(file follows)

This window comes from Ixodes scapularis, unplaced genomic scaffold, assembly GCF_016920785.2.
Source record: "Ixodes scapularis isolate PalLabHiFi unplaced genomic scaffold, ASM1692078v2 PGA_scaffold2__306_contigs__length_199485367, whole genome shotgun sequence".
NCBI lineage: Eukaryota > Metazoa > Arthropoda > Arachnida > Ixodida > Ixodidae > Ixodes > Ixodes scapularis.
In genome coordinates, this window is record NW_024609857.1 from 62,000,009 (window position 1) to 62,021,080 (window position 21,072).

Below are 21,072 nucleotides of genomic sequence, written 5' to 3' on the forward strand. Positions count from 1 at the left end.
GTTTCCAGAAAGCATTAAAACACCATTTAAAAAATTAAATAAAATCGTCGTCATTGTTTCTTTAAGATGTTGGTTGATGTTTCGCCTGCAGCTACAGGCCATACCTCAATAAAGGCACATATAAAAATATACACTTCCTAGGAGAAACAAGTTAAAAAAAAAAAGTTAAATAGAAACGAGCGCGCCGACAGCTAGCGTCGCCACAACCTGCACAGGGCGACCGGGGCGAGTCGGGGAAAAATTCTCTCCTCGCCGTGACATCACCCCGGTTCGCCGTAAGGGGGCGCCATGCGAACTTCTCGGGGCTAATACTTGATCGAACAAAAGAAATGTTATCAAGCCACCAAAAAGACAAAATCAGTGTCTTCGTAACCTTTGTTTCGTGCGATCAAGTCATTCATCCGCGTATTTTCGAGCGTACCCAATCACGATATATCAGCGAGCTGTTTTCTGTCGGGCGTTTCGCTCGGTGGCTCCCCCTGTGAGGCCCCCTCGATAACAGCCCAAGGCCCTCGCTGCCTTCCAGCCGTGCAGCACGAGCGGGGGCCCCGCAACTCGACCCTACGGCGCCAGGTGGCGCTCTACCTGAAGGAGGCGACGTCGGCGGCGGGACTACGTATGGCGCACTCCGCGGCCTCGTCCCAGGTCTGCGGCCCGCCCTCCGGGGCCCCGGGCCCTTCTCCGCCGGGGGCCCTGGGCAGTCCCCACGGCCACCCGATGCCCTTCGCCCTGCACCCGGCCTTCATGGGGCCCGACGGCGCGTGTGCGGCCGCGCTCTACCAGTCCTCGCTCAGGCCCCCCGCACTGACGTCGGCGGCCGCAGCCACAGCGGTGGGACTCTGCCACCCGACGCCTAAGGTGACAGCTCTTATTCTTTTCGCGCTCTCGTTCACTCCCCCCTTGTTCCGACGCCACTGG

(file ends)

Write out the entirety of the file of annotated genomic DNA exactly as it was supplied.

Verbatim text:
This window comes from Ixodes scapularis, unplaced genomic scaffold, assembly GCF_016920785.2.
Source record: "Ixodes scapularis isolate PalLabHiFi unplaced genomic scaffold, ASM1692078v2 PGA_scaffold2__306_contigs__length_199485367, whole genome shotgun sequence".
NCBI lineage: Eukaryota > Metazoa > Arthropoda > Arachnida > Ixodida > Ixodidae > Ixodes > Ixodes scapularis.
In genome coordinates, this window is record NW_024609857.1 from 62,000,009 (window position 1) to 62,021,080 (window position 21,072).

Below are 21,072 nucleotides of genomic sequence, written 5' to 3' on the forward strand. Positions count from 1 at the left end.
GTTTCCAGAAAGCATTAAAACACCATTTAAAAAATTAAATAAAATCGTCGTCATTGTTTCTTTAAGATGTTGGTTGATGTTTCGCCTGCAGCTACAGGCCATACCTCAATAAAGGCACATATAAAAATATACACTTCCTAGGAGAAACAAGTTAAAAAAAAAAAGTTAAATAGAAACGAGCGCGCCGACAGCTAGCGTCGCCACAACCTGCACAGGGCGACCGGGGCGAGTCGGGGAAAAATTCTCTCCTCGCCGTGACATCACCCCGGTTCGCCGTAAGGGGGCGCCATGCGAACTTCTCGGGGCTAATACTTGATCGAACAAAAGAAATGTTATCAAGCCACCAAAAAGACAAAATCAGTGTCTTCGTAACCTTTGTTTCGTGCGATCAAGTCATTCATCCGCGTATTTTCGAGCGTACCCAATCACGATATATCAGCGAGCTGTTTTCTGTCGGGCGTTTCGCTCGGTGGCTCCCCCTGTGAGGCCCCCTCGATAACAGCCCAAGGCCCTCGCTGCCTTCCAGCCGTGCAGCACGAGCGGGGGCCCCGCAACTCGACCCTACGGCGCCAGGTGGCGCTCTACCTGAAGGAGGCGACGTCGGCGGCGGGACTACGTATGGCGCACTCCGCGGCCTCGTCCCAGGTCTGCGGCCCGCCCTCCGGGGCCCCGGGCCCTTCTCCGCCGGGGGCCCTGGGCAGTCCCCACGGCCACCCGATGCCCTTCGCCCTGCACCCGGCCTTCATGGGGCCCGACGGCGCGTGTGCGGCCGCGCTCTACCAGTCCTCGCTCAGGCCCCCCGCACTGACGTCGGCGGCCGCAGCCACAGCGGTGGGACTCTGCCACCCGACGCCTAAGGTGACAGCTCTTATTCTTTTCGCGCTCTCGTTCACTCCCCCCTTGTTCCGACGCCACTGG